Dambusters: the engineering behind the bouncing bomb
Dr Hugh Hunt /Hilary Costello, University of Cambridge
Notes by Pameer Saeed; form 12O; Rooks Heath College
In the above picture Dr Hugh Hunt is on the right and the yellow small cylinder in my hand, is the bouncing bomb which was used in cylinder test.
The last time that planes attempted to blow up a dam using a bouncing bomb was in May 1943 – until last year, that is. Dr Hugh Hunt and Hilary Costello were asked by Channel 4 to lead a team of engineers to re-create the Dambusters raid. Tracked by a film crew, their challenge was to design a rig to suspend a spinning bomb under a vintage aircraft and build a 10-metre-high dam especially for the purpose of blowing it up with a bouncing bomb. Their applied maths led to a dramatic conclusion.
The above link is a film about the project.
To the see what happens and how this bouncing and spinning theory works, Dr Hunt and Ms Costello started their bomb testing on a small scale.
• Testing of bouncing balls first by just throwing it into the water
• Cricket ball test in a bigger pool (They used cricket bowling machine and slow motion cameras to see all the motion spinning and bouncing)
• Cylinder test (large scale) they had to use all basic physics of projectiles and motion equations to find the angle and speed that the bomb should be fired.
They also had to use some force equations to find Magnus effect and at the end they figured out that backward spinning is needed for the Magnus effect. One of the equations that they used was (for centripetal force):
where F is the force, m is the mass of the spinning object, r represents the radius of the object and ω is the angular velocity of the spinning object.
The idea was that a bomb could skip over the surface of water (avoiding torpedo nets) and sink directly next to a battleship or dam wall as a depth charge, with the surrounding water concentrating the force of the explosion on the target. A crucial innovation was the addition of backspin, which caused the bomb to trail behind the dropping aircraft (decreasing the chance of the aircraft being downed by the force of the explosion below), increased the range of the bomb, and also prevented it from moving away from the target wall as it sank.
The group opted to set their bombs spinning before take-off. To keep them turning, Dr Hunt, who worked closely with his PhD student, Hilary Costello, designed a shield, rather like the windscreen on a vintage sports car. This was custom-designed to deflect air around one side of the device. The movement of the air kept the bomb spinning so effectively that it was still turning at 1,000RPM when it was dropped. The shield was developed and optimised with the aid of the Wind Tunnel in the aerodynamics laboratory in the Engineering Department in Cambridge, primarily with a view to spoiling the aerodynamic lift due to spin (Magnus effect) so that there was no risk of the bomb rising up and hitting the plane on release. During these tests, the team found that they could make the shield smaller. The back spin also stabilised the “bomb” as it bounced along the water.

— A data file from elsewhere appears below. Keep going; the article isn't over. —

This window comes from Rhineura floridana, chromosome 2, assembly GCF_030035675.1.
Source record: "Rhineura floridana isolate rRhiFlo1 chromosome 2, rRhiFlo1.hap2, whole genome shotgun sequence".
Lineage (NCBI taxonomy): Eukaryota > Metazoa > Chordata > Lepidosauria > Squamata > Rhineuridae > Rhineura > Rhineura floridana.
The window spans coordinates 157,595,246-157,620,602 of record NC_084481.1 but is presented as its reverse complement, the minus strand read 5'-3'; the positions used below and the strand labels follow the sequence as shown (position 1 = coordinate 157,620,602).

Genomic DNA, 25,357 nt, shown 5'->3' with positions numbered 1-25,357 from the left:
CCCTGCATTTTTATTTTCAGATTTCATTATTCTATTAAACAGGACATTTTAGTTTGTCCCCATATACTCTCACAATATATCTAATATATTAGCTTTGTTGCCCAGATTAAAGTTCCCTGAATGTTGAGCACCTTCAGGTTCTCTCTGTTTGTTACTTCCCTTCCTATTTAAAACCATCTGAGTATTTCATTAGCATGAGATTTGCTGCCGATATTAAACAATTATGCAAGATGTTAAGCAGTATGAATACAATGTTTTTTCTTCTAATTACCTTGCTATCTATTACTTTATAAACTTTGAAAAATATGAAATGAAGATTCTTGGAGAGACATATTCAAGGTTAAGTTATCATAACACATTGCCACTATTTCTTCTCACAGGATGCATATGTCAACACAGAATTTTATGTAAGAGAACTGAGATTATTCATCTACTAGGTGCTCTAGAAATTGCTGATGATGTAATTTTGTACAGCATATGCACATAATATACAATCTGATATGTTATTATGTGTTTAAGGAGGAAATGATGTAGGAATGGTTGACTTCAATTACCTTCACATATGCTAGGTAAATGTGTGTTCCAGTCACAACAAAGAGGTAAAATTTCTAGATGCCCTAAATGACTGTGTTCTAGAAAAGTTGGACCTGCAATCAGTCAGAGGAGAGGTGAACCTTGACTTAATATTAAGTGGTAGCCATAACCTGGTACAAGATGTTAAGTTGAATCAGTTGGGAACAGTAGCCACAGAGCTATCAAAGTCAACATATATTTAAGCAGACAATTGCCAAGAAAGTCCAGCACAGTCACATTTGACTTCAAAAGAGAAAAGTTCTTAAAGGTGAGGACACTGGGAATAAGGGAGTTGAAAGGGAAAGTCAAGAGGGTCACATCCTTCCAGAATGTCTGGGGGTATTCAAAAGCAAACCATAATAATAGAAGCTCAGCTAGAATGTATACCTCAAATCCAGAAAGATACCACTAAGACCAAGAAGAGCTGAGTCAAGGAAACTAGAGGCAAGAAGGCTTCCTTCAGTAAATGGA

The Magnus effect was therefore really important because at the end the bomb had to go to the bottom of the dam and blow it up there and not on the surface of the water (or blow up the plane).
The group also had to figure out how much energy is needed for a dam to blow up. This does not depend on other conditions such temperature or air resistance but it does depend on density, gravity and the slope angle of the dam.
E is the energy in the explosive, P is the density and H is the height of the dam (the number is 4).
Once the bomb hit the dam the spin would also make it run downwards along the dam wall until it reached the correct depth for exploding.
The reason for not exploding the bomb on the surface was that underwater explosions have a phenomenon, called bubble pulse, which enhances their effectiveness.
It was also essential that the bomb be dropped from the very specific height of 18 metres.
In the original bombs each carried nearly three tonnes of a high explosive called Torpex. Once the bomb had slammed into the dam wall (hopefully without destroying itself), it would sink and hydrostatic sensors would detonate the Torpex at a depth of nine metres.
In terms of safety Dr Hunt (and Barnes Wallace) had to make sure that the plane went up high immediately after releasing the bomb and graph analysis was used for this.
At the end of lecture Dr Hugh Hunt gave us has his website address, the website contains links to all the research he has done so far.
Bubbles in the ocean (and how a bubble can matter for a planet)
Dr Helen Czerski, University of Southampton
The bubbles that are formed by waves breaking out in the open ocean illustrate a fascinating connection between the ocean and the atmosphere.
Dr Helen Czerski studies the physics of how these bubbles form and how they help gases and particles move between the water and the air. She discusses why it matters and how physicists approach understanding how some things as small as a bubble can affect something as large as a planet.
Unfortunately I wasn’t able to attend the lecture but you can get a lot of information by clicking on the above web address.
You can find out more about bubbles by watching “The sound of Bubbles” presented by Dr Czerski on the 9th April 2013 on BBC4 (repeated on the 10th and 11th of April).